Genetic factors appear to determine susceptibility to multiple sclerosis and the
way in which the disease progresses.
This emerges from a study of 262 pairs of siblings with multiple sclerosis (MS)
from 250 affected families on the MS register carried out by Dr Alastair
Compston and colleagues at the Neurology Unit, Addenbrooke's Hospital,
University of Cambridge, Cambridge, England.
The familial tendency of multiple sclerosis is well recognised with relative
risks of 100-190 for identical twins; 7-13 for half and full siblings; and 5.5
for the offspring of single affected, and 60 for conjugal parents, Dr Compston
and colleagues point out. Co-affected siblings can be used as a resource for
identifying susceptibility genes and have formed the basis for genome screens in
various diseases through linkage analysis including insulin dependent diabetes,
asthma, and inflammatory bowel disease.
Using a cohort of 262 pairs of co-affected siblings from 250 families with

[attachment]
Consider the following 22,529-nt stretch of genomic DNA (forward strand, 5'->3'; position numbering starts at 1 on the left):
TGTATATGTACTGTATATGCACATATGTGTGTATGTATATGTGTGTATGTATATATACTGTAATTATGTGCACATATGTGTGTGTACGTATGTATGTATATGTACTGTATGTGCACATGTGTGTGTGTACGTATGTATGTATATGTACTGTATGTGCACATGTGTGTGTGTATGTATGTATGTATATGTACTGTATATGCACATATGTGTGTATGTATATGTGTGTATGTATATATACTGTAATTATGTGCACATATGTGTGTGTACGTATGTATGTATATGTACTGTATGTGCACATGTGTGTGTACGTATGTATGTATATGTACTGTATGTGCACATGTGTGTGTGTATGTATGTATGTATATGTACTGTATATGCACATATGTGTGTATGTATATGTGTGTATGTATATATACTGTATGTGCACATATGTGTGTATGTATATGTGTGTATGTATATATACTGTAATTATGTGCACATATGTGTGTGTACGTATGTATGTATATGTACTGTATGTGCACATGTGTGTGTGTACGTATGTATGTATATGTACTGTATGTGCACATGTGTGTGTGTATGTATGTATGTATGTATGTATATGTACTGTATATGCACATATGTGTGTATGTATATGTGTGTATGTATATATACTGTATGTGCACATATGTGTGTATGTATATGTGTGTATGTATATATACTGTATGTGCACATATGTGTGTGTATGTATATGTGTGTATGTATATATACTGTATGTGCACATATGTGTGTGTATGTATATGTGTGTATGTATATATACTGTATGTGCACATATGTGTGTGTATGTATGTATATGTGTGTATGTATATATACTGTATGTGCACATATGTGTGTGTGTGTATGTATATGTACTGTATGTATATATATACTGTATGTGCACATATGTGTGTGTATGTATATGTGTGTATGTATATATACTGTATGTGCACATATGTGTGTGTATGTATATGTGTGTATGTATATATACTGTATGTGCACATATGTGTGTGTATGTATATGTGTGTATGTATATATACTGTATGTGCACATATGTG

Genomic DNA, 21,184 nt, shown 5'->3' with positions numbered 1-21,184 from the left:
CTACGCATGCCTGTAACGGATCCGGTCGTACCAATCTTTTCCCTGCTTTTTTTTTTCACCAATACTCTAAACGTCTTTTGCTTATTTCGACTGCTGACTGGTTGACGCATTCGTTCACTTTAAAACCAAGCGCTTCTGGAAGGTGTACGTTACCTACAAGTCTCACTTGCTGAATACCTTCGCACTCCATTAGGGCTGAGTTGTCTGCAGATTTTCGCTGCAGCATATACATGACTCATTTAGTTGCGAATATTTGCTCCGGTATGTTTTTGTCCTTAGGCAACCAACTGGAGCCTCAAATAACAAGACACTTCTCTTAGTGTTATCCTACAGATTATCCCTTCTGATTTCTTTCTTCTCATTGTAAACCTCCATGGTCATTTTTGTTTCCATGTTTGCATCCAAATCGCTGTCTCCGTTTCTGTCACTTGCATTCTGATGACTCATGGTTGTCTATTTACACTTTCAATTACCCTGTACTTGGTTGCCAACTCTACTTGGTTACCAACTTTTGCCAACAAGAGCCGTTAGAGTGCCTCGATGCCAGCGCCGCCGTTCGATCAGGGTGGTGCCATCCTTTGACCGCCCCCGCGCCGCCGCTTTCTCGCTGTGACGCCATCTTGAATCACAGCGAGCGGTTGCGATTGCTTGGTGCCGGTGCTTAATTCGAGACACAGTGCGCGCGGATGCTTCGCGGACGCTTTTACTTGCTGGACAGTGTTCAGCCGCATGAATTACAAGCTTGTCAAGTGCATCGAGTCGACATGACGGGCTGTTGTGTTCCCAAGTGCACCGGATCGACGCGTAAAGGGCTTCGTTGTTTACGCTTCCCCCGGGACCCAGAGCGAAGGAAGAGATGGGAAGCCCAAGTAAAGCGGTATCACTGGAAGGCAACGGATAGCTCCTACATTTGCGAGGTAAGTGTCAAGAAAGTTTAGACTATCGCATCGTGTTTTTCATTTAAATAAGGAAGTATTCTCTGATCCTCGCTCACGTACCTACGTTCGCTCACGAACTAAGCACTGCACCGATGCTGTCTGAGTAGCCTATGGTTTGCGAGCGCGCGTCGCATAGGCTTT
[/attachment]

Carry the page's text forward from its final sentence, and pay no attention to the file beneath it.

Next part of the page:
multiple sclerosis, intersibling concordance analysis was used by the
researchers to explore underlying genetic mechanisms in disease pathogenesis by
assessing parameters of disease course, clinical presentation, age and year of
onset, and measures of disability and handicap.
Dr Compston and colleagues found that only a third of sibling pairs (81/262),
were concordant for presenting symptoms or the rate of relapse.
However, once the disease was established, the way in which the disease
progressed was identical in 50 percent of the siblings. At the same time,
objective measures of the extent and severity of disease, in terms of eventual
handicap and disability, showed that these were also very alike.
The researchers conclude that their data and that from a recent French study
when "taken together show that, within a sibship, the presentation is more
likely to be different than the same. However, once established, concordance is
more likely to be seen for the ultimate course, culminating in similar
disability and handicap scores.
"As the disease process becomes established, measures of disease outcome
are more likely than not to equilibrate within a sibship. Perhaps this is the
expression of the hidden rounds of inflammation, demyelination, and axonal loss,
which although initiated in different regions of the neuraxis, subsequently
display similar tempos of progression and coalesce with the same outcome in any